The Irony of the Kindle or
How I Missed Out on My Chance to Meet Diane Keaton As an avid reader and a high school English teacher, I care about books and the written word. I also care about my paycheck, small as it is. Therefore, I hardly ever buy books; instead I frequent the library, using their electronic system of reserving and renewing books at my leisure. My husband is also an avid reader, but more noticeably a gadget guy. He has a smart phone, an iPad, and a Kindle, and he’s attempting to convince me we need “the cloud,” whatever that is. While I lie in bed attempting to comfortably support 786 pages of The Passage, he holds our Kindle easily, reading the latest Game of Thrones tome. I didn’t begrudge him this difference until I was fully hooked into The Passage and attempted to balance it on an elliptical machine at the gym. A poor workout, bruised knee, and little progress on my reading left me frustrated. That experience, combined with my 22nd position on the waitlist for Diane Keaton’s Then Again memoir, left me willing to take him up on his “generous offer” to share the Kindle with me. One afternoon I picked up our Kindle, an older model with the keyboard. I examined it with trepidation, but I liked the heft, or lack thereof, compared to most print books. The hold screen was interesting and seemed to change each time I turned it off. My husband had bought a leather cover with a reading light, which I knew would benefit him, considering that he is an early-to-bed kind of guy while I am a late-night reader. I did a quick search for Then Again, and it popped up with a darkened “Buy” oval. I pressed a button on the keyboard, and one minute, forty-seven seconds later my husband called to verify that I was indeed buying something online. I assured him it was my purchase and marveled at the surprising ease. My fate was sealed. It’s important to mention this was a few days before Christmas, and I am notoriously stingy around the holidays. This particular year we were flying our four-person family to California for the week between Christmas and New Year’s so I was already feeling underwater from the high cost of the plane tickets. Part of me shrieked over what I had done so carelessly. Why couldn’t I just wait until I made it up the library queue? But I was reassured to find I was in the 17th position, a mere 6-9 months away from receiving the book in hand, for free! As we settled into our cross-country flight, I leaned back and clicked my way through Then Again until I was 75% complete.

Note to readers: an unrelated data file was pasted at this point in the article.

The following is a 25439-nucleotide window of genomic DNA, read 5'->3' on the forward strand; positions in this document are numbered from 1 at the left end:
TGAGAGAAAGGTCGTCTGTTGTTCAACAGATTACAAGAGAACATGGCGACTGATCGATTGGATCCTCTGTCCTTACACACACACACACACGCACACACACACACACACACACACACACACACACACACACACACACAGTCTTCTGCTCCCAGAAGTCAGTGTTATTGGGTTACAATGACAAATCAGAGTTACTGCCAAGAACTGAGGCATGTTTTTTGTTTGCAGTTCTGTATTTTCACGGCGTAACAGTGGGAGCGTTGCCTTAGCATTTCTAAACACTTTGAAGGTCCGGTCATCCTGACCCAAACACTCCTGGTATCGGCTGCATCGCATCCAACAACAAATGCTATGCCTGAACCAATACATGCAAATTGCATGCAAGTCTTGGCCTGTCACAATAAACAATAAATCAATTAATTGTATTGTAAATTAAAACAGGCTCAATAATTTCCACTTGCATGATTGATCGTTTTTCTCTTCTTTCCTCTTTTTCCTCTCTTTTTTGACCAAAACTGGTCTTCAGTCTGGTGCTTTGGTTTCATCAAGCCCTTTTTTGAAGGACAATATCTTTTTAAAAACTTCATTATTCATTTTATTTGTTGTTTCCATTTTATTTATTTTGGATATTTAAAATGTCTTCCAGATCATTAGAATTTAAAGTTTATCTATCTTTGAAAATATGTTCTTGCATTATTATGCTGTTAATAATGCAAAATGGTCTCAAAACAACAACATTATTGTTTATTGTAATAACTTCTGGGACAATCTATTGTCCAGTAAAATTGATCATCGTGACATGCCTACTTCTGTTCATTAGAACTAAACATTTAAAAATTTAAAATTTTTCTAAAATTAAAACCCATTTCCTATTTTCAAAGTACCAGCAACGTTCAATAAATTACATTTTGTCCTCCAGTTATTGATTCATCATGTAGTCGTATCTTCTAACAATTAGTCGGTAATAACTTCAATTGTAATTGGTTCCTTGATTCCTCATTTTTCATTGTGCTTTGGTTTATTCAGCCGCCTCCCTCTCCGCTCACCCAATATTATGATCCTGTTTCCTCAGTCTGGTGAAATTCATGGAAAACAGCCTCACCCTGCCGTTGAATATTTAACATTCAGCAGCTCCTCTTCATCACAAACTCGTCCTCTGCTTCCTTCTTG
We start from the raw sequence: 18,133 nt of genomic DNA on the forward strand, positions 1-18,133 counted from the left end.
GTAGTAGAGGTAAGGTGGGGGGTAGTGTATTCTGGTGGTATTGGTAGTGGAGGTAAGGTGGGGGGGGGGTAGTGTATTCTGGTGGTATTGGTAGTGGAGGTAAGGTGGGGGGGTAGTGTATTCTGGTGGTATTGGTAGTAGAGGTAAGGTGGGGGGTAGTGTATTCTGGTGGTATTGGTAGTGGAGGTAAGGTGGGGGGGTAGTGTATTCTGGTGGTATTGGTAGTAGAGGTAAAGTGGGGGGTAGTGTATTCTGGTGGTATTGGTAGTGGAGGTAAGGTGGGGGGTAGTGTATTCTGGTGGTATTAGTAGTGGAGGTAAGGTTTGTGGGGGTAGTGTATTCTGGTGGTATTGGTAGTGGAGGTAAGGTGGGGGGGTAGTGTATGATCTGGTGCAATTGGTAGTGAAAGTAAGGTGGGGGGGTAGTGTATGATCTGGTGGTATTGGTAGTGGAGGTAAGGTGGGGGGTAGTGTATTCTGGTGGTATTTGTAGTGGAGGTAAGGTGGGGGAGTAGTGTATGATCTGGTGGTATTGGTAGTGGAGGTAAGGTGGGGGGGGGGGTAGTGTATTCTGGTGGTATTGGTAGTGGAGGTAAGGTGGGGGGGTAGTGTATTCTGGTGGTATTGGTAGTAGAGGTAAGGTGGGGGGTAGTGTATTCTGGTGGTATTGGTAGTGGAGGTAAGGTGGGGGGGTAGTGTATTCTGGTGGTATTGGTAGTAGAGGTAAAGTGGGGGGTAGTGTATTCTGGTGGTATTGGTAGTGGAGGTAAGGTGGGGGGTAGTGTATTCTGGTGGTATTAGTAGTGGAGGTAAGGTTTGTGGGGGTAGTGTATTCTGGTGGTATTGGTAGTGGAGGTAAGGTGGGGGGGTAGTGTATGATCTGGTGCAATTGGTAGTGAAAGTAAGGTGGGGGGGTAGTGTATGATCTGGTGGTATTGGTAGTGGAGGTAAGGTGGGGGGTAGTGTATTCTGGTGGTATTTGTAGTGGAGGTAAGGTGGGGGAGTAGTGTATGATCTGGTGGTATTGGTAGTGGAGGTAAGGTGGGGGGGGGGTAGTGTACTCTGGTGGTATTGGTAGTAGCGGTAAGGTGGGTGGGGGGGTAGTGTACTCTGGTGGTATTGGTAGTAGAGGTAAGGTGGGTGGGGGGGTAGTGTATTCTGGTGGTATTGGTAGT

Hold it. I didn’t realize the Kindle would track my progress in percentage. What a sense of accomplishment that little number created. I found my eye checking it often, realizing that if I changed the font size the percentage would move up that much faster. This combination of reading with competition (albeit with myself) filled me with joy. Perhaps I could get on board with this e-reading craze after all. The next day as I sat on the beach in the little cove near my parents’ house, I dug my toes in the sand and achieved 90% completion, when my mother casually tapped my shoulder and said, “Honey, there’s Diane Keaton.” Huh!?! As my head whipped to the side, I saw that, indeed, Diane Keaton herself was at most fifty feet away from me. Speechless, I watched her open-mouthed as she cheered on her family playing beach football. She shouted; she iPhone-videoed; she gallivanted; she Diane Keaton-ed all over the place, almost into my lap at times. She appeared tall and lithe, surprisingly thin, in fact, with beautiful, bouncy hair. She was bare-footed, with an ankle-length parka jacket open to reveal a white t-shirt and rolled up jeans. She was not Annie Hall at the beach, rather a happy, relaxed mother celebrating her family. As soon as she stopped cheering and sat down in a beach chair, I was prepared to jump up, introduce myself, explain how much I enjoyed her book, and fawn/gush appropriately, of course. Then the realization hit me like a ton of, well, books: I was not holding her book. In fact, I was holding an electronic gadget that happened to have her book downloaded on it– on page 271, to be exact. Diane Keaton sat down in that beach chair, and my heart sank. I could not casually stroll over with a copy of her book, cover photo, pages, and all, to introduce myself. An author cannot sign a Kindle. It would be humiliating to rush over, point to a screen and say, “See, see, I’m reading you! I’m 90% through YOUR work!” This fateful moment where Diane Keaton and I would smile, laugh, and talk about the book was a cruel electronic joke. My family would not be invited to join in the football game with her children. She and I would not develop a lifelong bond… or at least a really cool memory of talking on a beach. I have only read one other book on the Kindle since then, and no, I did not run into Tina Fey during that time.
Kit McFarland is a high school English teacher who strives to share her love of literature and writing with others each day. She is also the owner of Dragonfly Yoga Studio in downtown Fredericksburg and is working on her yoga teacher certification. She and her family live, play and thrive in the Fredericksburg community.
Fall 2013 Volume 1, Issue 1
A compilation of the Fredericksburg Literary and Art Review, Volumes 1 and 2 (2013-2014)